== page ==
The graphics are exceptionally good. While I’ve played many front-view camera console RPG games, I’ve been playing top-down PC games for a while. It took me a while to adjust to the interactive aspect of the 3-D front-view camera. I found controlling the character’s movements was a bit of a challenge until I went to settings and slowed the mouse sensitivity.

The way a player can move things around within the predefined parameters is nice.

Painting walls is time-consuming and boring but satisfying, just like in real life. Cleaning is time-consuming and boring but satisfying, just like in real life.

While the options for purchasing new finishes and furnishings are limited, they’re interesting and work well. The floor plans are of a style that is uncommon here in the U.S., and are highly compartmentalized.

I suspect the houses reflect a common European style, which is interesting to me. The kitchen appliances are also quite different from what I am used to, so that was fun. Ovens don’t seem to be high on their priority list, and I’m excruciatingly lazy–if dinner isn’t made in the Crock-Pot, I put it in the oven. Hell will freeze before I stand in front of a hot stove for more than the time it takes to make a pancake or two.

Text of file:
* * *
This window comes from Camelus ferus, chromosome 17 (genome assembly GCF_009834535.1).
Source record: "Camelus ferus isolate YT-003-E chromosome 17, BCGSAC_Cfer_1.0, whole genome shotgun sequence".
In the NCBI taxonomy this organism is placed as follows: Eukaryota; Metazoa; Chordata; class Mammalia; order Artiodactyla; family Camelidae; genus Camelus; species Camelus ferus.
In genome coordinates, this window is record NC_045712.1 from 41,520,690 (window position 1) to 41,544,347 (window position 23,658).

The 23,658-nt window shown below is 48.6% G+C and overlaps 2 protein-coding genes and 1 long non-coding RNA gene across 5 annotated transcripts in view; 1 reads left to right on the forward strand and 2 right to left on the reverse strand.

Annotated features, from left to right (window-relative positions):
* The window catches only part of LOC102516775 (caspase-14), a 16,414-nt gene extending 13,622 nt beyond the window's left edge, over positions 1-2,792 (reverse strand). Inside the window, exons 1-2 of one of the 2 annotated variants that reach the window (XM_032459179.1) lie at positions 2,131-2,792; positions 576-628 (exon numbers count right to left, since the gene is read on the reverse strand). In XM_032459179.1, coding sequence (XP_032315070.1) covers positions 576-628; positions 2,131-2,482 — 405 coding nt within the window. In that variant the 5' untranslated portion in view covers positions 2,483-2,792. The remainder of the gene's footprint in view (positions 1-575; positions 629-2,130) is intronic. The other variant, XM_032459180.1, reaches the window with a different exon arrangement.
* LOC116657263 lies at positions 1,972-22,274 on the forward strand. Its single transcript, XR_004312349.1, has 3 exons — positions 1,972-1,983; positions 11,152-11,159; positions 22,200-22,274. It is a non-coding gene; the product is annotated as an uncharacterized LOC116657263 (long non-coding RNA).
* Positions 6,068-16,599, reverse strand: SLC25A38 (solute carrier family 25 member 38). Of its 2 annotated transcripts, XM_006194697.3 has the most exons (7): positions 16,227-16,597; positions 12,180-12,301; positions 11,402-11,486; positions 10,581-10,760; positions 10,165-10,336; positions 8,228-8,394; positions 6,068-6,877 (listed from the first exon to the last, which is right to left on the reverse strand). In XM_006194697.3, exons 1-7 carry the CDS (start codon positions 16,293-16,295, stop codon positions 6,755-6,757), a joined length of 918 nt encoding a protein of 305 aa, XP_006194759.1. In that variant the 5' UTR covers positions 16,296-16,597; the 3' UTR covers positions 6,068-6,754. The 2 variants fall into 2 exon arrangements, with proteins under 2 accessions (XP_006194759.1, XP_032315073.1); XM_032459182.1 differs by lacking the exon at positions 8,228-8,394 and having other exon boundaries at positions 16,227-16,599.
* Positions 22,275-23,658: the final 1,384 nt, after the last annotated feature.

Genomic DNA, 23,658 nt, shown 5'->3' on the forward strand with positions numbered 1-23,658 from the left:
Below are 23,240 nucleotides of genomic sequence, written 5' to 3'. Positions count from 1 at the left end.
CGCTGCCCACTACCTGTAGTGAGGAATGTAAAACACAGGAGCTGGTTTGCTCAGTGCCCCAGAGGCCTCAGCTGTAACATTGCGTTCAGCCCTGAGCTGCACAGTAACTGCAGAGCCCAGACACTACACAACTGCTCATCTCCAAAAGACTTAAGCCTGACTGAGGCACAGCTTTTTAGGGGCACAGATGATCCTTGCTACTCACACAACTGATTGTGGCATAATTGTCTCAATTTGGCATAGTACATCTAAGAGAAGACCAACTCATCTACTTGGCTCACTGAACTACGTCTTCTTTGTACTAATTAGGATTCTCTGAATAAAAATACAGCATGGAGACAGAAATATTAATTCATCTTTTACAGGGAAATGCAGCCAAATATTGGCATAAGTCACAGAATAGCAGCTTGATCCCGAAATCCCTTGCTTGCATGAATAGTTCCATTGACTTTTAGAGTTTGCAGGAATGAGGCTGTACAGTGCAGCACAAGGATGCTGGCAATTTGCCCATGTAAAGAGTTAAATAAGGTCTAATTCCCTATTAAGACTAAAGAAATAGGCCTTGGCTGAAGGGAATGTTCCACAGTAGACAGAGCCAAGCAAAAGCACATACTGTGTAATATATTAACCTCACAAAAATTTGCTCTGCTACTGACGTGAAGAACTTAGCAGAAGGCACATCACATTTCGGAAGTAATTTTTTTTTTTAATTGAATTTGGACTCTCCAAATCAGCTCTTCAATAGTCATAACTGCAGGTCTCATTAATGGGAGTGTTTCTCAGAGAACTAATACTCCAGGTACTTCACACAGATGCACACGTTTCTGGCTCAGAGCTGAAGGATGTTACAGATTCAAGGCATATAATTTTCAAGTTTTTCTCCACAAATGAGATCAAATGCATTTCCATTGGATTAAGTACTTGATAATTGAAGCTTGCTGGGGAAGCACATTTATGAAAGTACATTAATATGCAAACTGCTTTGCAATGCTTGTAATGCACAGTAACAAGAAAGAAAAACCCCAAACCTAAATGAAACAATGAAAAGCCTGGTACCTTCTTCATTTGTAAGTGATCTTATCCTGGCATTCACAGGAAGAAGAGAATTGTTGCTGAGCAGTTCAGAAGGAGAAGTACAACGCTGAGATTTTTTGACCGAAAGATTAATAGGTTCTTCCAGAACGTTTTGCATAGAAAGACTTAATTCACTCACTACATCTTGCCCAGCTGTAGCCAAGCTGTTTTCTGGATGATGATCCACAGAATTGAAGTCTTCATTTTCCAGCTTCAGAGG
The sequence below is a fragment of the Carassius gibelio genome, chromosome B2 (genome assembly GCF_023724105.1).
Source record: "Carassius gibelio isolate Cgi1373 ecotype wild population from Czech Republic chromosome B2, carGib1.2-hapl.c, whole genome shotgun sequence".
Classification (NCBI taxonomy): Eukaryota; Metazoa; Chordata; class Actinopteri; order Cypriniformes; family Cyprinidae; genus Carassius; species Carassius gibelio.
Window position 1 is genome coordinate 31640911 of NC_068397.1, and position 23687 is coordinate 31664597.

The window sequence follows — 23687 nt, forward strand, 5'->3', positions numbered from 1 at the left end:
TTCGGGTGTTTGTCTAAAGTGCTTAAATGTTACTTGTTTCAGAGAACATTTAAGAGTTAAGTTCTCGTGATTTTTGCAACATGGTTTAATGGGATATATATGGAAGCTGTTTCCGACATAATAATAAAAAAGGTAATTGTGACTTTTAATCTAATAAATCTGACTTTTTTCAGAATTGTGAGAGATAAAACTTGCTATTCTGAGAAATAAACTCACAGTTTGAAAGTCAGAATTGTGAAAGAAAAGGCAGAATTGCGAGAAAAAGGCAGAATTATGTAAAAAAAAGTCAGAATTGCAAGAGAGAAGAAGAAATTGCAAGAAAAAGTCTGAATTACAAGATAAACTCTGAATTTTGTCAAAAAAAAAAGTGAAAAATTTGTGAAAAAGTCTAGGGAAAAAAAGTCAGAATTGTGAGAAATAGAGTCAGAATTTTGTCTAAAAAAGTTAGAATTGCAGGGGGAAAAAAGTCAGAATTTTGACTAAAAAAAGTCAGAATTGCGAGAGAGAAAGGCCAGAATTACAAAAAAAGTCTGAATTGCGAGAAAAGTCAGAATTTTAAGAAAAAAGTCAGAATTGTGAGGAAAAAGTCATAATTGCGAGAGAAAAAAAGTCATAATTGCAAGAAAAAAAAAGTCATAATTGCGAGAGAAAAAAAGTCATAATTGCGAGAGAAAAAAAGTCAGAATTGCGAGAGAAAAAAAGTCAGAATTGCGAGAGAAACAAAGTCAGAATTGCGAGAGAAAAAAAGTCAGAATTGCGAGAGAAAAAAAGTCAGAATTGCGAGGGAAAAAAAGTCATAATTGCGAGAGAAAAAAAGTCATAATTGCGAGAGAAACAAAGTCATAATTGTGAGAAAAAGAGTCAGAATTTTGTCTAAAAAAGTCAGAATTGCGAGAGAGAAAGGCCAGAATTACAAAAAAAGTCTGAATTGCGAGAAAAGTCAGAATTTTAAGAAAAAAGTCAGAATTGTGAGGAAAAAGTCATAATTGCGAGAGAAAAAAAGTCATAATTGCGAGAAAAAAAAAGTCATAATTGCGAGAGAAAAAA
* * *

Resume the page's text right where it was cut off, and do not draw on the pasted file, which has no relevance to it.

I like seeing the differences in the house layouts and styles from what I am used to. It’s interesting to see a different culture’s idea of the perfect kitchen.

While I do like this game, I have a few thoughts as to why it sells well and has a loyal fan-base, despite its (sometimes fatal) flaws.

Some flaws I’ve noticed:

Did I mention that there is no option to play as a woman? Well, there isn’t, and the first office is really creepy in a disgusting low-life mechanic’s hovel kind of way. The minute I gained the ability to sell things, I ditched the nasty girlie poster and sold the ratty chainsaw. In fact, selling all his tools and the filthy furnishings that come with the first place netted me enough to furnish it quite tastefully, thank you.

The vacuum tool is awkward and inefficient but eventually works. However, you are rewarded for the boring tasks by being able to choose furnishings and leaving the place in nice condition.

The dialogues about the prospective purchases and emails for jobs have been translated into English, but the syntax is sometimes wrong, so they’re difficult to follow. That doesn’t really matter, as the houses themselves are the important point of this game. Also–I speak no Polish, so the fact these gentlemen have gone to the trouble of making an edition in English is very good.